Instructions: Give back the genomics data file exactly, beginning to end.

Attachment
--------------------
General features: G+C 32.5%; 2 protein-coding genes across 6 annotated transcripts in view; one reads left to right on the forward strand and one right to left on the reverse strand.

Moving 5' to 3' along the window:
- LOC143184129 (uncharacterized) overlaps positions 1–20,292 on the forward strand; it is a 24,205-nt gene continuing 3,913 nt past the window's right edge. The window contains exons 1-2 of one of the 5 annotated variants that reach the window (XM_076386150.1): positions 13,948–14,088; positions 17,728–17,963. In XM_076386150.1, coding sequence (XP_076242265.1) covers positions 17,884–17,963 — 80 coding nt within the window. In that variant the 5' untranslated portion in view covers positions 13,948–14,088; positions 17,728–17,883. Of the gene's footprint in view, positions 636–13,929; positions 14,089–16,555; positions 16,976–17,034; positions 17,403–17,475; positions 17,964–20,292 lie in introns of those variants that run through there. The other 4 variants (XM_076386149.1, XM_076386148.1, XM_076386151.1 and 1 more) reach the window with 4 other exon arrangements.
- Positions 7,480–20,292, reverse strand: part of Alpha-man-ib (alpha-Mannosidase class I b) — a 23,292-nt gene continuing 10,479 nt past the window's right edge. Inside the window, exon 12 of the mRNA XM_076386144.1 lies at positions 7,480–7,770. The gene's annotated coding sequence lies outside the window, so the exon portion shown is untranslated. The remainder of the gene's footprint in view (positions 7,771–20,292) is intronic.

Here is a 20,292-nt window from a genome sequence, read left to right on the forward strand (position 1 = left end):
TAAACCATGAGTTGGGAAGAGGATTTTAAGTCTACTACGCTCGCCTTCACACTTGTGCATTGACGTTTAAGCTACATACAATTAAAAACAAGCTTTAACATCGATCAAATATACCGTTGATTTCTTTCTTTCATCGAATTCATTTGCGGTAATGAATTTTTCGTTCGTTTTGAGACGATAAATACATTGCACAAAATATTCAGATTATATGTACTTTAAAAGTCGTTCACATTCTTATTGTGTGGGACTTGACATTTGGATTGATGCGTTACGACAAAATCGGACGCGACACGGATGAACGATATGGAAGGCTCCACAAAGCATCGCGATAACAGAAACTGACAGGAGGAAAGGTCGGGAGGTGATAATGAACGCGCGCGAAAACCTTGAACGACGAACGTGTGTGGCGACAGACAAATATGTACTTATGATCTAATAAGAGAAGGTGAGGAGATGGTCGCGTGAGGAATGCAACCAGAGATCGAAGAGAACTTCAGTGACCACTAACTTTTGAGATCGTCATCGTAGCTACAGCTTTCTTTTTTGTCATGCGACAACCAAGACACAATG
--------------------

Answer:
General features: G+C 32.5%; 2 protein-coding genes across 6 annotated transcripts in view; one reads left to right on the forward strand and one right to left on the reverse strand.

Moving 5' to 3' along the window:
- LOC143184129 (uncharacterized) overlaps positions 1–20,292 on the forward strand; it is a 24,205-nt gene continuing 3,913 nt past the window's right edge. The window contains exons 1-2 of one of the 5 annotated variants that reach the window (XM_076386150.1): positions 13,948–14,088; positions 17,728–17,963. In XM_076386150.1, coding sequence (XP_076242265.1) covers positions 17,884–17,963 — 80 coding nt within the window. In that variant the 5' untranslated portion in view covers positions 13,948–14,088; positions 17,728–17,883. Of the gene's footprint in view, positions 636–13,929; positions 14,089–16,555; positions 16,976–17,034; positions 17,403–17,475; positions 17,964–20,292 lie in introns of those variants that run through there. The other 4 variants (XM_076386149.1, XM_076386148.1, XM_076386151.1 and 1 more) reach the window with 4 other exon arrangements.
- Positions 7,480–20,292, reverse strand: part of Alpha-man-ib (alpha-Mannosidase class I b) — a 23,292-nt gene continuing 10,479 nt past the window's right edge. Inside the window, exon 12 of the mRNA XM_076386144.1 lies at positions 7,480–7,770. The gene's annotated coding sequence lies outside the window, so the exon portion shown is untranslated. The remainder of the gene's footprint in view (positions 7,771–20,292) is intronic.

Here is a 20,292-nt window from a genome sequence, read left to right on the forward strand (position 1 = left end):
TAAACCATGAGTTGGGAAGAGGATTTTAAGTCTACTACGCTCGCCTTCACACTTGTGCATTGACGTTTAAGCTACATACAATTAAAAACAAGCTTTAACATCGATCAAATATACCGTTGATTTCTTTCTTTCATCGAATTCATTTGCGGTAATGAATTTTTCGTTCGTTTTGAGACGATAAATACATTGCACAAAATATTCAGATTATATGTACTTTAAAAGTCGTTCACATTCTTATTGTGTGGGACTTGACATTTGGATTGATGCGTTACGACAAAATCGGACGCGACACGGATGAACGATATGGAAGGCTCCACAAAGCATCGCGATAACAGAAACTGACAGGAGGAAAGGTCGGGAGGTGATAATGAACGCGCGCGAAAACCTTGAACGACGAACGTGTGTGGCGACAGACAAATATGTACTTATGATCTAATAAGAGAAGGTGAGGAGATGGTCGCGTGAGGAATGCAACCAGAGATCGAAGAGAACTTCAGTGACCACTAACTTTTGAGATCGTCATCGTAGCTACAGCTTTCTTTTTTGTCATGCGACAACCAAGACACAATG